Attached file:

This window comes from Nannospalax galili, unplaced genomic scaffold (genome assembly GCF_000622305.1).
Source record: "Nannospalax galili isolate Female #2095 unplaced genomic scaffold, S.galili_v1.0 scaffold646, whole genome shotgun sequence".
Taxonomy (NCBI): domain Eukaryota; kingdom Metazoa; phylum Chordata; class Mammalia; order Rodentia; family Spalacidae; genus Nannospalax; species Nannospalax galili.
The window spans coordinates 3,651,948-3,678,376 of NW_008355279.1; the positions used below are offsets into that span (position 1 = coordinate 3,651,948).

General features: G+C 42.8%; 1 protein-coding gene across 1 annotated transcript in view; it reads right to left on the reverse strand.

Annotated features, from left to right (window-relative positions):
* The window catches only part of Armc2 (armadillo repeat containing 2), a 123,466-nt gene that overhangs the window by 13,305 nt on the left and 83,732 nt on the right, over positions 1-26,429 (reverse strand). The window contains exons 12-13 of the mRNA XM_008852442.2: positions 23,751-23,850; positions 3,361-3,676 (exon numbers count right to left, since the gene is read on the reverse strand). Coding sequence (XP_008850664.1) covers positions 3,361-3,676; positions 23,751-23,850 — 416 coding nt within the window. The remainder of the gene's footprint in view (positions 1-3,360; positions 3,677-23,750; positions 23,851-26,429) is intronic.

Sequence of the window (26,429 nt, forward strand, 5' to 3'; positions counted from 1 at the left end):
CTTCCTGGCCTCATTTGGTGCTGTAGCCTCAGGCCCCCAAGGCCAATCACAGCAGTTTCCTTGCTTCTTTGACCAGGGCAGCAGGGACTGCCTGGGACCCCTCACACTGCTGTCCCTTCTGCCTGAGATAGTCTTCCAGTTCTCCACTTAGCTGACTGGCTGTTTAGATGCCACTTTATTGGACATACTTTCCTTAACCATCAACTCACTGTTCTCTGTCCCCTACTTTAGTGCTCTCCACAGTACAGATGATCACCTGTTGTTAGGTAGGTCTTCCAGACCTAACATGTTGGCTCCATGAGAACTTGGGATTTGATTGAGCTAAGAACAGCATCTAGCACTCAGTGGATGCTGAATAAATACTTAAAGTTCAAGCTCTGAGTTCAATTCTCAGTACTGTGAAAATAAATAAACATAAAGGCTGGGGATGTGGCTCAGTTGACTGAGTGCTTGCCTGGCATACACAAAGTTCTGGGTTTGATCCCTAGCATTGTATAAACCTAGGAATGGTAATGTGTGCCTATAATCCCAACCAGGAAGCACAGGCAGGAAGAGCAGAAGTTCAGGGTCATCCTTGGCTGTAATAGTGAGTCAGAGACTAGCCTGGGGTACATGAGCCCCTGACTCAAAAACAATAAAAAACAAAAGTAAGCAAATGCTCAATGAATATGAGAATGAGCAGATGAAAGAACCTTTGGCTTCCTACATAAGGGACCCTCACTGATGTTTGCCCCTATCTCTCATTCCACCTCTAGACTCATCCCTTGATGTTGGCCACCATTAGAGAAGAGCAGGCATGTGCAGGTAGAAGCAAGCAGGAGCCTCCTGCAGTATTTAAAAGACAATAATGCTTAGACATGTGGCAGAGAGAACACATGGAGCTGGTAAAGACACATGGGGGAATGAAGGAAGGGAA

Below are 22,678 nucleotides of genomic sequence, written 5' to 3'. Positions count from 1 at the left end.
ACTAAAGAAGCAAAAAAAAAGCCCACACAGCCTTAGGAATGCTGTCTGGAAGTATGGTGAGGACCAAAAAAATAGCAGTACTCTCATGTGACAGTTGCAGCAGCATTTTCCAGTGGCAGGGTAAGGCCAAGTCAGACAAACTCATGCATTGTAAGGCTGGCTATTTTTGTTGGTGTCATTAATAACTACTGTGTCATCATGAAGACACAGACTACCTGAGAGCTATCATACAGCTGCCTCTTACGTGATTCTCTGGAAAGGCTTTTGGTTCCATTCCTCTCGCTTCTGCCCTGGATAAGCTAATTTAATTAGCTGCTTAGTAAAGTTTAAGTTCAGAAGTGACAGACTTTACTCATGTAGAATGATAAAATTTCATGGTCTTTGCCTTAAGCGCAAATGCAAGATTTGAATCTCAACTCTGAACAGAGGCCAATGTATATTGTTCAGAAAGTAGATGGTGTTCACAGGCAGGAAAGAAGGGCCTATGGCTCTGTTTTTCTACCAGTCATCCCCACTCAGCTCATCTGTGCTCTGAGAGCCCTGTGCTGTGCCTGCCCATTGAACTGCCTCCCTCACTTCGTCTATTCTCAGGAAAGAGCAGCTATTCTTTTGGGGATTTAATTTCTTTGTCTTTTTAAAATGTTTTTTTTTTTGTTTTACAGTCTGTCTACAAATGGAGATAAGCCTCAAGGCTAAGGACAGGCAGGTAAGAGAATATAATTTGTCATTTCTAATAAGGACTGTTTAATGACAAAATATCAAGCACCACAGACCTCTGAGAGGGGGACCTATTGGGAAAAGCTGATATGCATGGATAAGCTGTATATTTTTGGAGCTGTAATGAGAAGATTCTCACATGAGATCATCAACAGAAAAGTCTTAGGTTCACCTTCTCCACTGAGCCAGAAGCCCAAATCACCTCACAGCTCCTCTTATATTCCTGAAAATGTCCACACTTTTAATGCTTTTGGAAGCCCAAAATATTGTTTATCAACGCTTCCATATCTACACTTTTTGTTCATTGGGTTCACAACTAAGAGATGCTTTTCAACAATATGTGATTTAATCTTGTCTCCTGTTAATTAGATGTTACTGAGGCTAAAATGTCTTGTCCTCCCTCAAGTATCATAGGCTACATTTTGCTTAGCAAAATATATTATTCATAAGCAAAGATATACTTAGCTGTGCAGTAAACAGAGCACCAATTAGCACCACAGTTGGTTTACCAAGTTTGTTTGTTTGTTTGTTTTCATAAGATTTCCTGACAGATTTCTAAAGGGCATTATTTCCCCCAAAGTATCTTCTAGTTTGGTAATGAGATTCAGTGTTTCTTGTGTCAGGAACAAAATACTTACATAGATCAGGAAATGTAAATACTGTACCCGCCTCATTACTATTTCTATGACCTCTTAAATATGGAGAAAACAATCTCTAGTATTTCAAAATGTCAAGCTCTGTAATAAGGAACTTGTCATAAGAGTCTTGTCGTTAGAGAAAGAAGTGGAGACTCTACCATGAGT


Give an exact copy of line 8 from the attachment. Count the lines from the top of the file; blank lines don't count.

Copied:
Sequence of the window (26,429 nt, forward strand, 5' to 3'; positions counted from 1 at the left end):